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April 23, 2012 | by  | in Opinion |
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Editoria-lies

“Dear Sir, The recent council spending on the flash new public lavatories is quite frankly a god awful waste of hardworking ratepayers’ money. Firstly, the lack of nearby parking is a total bother to mature residents such as myself. This is not to mention the completely unnecessary construction of a ramp device next to…”

This. This, and a collection of ‘human interest’ (read: about pretty pets) stories dominate a significant portion of the media presented to us each day. We hate to sound like the letter writer above, but–quite frankly–this kind of candy-floss journalism seems to be getting worse. The Dominion Post recently introduced a regular section called ‘Pet of the Week’. Vital, certainly. It would be nice if we had the choice to read this–if we so wanted– but also to be treated to something with more… substance.

But that’s not the world we’re living in. Each major New Zealand city has, in reality, only one daily newspaper. Moreover, aside from the rogue (and essentially irrelevant) Otago Daily Times, all of New Zealand’s key newspapers are owned by two companies: Fairfax and APN. Even our dear old Dominion Post is

the precious property of Fairfax. Like all institutions, Fairfax and APN have agendas– but ‘agenda’ is perhaps too dramatic a word. What we’re really talking about is a cozy duopoly in which quality is determined by who can print the most fearsome shark tales and most heart-wrenching anecdotal tragedy.

Perhaps though, there’s still light at the end of the tunnel. No, not Jesus. THE INTERNET! You may have heard that this new technology weaves miracles. Well, my friend, this is no lie. Media has changed. There are changing forces. You’ve heard all the buzzwords.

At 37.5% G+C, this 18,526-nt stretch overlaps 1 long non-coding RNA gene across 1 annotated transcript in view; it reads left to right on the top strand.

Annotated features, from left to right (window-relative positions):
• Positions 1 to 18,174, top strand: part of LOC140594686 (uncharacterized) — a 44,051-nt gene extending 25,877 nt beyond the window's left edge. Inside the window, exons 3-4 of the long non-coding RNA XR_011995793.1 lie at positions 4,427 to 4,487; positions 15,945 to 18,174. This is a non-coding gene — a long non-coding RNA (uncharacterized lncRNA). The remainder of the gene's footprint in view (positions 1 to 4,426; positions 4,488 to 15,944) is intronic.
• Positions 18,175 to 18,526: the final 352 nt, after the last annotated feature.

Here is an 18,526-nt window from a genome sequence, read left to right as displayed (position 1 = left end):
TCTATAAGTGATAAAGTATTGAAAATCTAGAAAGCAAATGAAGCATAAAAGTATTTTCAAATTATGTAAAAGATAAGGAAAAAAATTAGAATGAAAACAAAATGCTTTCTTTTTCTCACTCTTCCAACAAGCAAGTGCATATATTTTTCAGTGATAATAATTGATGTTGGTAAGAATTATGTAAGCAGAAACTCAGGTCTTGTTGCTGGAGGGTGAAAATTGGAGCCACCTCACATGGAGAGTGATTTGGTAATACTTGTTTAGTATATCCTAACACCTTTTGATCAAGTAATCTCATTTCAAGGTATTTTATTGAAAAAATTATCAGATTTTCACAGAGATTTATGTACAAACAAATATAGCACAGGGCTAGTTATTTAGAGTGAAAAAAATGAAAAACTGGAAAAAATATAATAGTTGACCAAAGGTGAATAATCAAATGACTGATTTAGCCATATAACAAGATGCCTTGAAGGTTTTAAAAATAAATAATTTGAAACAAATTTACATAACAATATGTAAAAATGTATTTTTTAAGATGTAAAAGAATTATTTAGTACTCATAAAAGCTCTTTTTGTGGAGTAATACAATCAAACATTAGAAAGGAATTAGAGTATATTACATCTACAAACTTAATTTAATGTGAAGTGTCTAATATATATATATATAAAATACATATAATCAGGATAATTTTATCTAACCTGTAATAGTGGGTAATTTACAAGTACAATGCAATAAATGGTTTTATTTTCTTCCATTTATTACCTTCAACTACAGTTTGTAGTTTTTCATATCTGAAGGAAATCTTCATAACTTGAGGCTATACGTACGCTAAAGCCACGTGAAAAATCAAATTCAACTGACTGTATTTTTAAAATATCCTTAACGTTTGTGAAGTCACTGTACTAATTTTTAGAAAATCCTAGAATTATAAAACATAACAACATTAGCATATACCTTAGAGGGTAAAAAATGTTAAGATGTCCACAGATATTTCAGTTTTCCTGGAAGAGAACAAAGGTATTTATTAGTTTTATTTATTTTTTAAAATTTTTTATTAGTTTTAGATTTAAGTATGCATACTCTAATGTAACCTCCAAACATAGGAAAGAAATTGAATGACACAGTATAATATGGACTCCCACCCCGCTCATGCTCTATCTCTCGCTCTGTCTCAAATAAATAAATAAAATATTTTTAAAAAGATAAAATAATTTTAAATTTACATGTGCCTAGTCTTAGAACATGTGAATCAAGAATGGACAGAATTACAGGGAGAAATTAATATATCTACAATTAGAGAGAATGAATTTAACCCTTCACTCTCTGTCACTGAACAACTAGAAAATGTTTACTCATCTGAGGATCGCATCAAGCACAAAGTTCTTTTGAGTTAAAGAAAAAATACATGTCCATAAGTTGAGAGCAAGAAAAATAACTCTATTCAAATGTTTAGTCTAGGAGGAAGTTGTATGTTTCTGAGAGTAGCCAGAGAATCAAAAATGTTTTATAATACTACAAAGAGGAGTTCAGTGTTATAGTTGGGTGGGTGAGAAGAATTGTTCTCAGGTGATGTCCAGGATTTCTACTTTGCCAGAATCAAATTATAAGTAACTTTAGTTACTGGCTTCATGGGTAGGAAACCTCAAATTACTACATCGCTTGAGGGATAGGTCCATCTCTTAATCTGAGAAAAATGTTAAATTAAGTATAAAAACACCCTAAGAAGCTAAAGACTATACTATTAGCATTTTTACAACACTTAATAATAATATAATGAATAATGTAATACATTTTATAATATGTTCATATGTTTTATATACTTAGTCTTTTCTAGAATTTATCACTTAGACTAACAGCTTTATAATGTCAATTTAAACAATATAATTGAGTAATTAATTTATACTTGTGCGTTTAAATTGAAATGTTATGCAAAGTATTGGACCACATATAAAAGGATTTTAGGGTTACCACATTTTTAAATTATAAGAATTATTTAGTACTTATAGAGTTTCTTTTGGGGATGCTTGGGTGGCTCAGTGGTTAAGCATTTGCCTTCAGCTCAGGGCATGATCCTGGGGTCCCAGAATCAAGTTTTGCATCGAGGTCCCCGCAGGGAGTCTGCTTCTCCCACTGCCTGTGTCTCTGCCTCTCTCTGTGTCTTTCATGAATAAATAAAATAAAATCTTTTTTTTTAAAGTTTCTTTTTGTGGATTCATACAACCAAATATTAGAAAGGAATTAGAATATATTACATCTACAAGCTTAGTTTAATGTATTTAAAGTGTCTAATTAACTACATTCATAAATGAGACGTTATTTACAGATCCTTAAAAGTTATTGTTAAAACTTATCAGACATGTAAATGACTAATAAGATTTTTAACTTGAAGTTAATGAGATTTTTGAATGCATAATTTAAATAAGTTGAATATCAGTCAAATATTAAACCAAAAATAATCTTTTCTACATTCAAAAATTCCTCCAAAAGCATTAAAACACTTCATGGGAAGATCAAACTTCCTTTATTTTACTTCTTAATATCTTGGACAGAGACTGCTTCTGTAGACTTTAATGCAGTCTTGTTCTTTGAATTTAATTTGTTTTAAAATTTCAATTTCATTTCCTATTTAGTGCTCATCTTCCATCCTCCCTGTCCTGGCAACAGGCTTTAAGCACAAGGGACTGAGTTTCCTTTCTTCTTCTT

There is excellent journalism out there in New Zealand, but too often it is relegated to the blogosphere and neglected by mainstream outlets. It is with the new communication platforms of social media however, that new opportunities for those operating outside of the mainstream to set the agenda arise. With the increased attention of a generation committed to diversity, this content may in time gravitate back towards the mainstream, and the word ‘quality’ might once again be able to appear in the same sentence as ‘newspaper’.

The aspiration of this week’s Salient is to take a hearty jab at our vastly more powerful and moneyed media peers–some serious, some in jest. We’ve printed in tabloid format to lend it that authentic exploitative, sensationalist feel (admittedly, a tone we are fond of). Hopefully, you’ll find it a case for change. Our frontpage this week is a homage to the tired techniques of the current media orthodoxy. Spice without meat. And you can’t make a meal with spice alone.

P.S. We’ve also included some photos of baby animals for your amusement. Of course.

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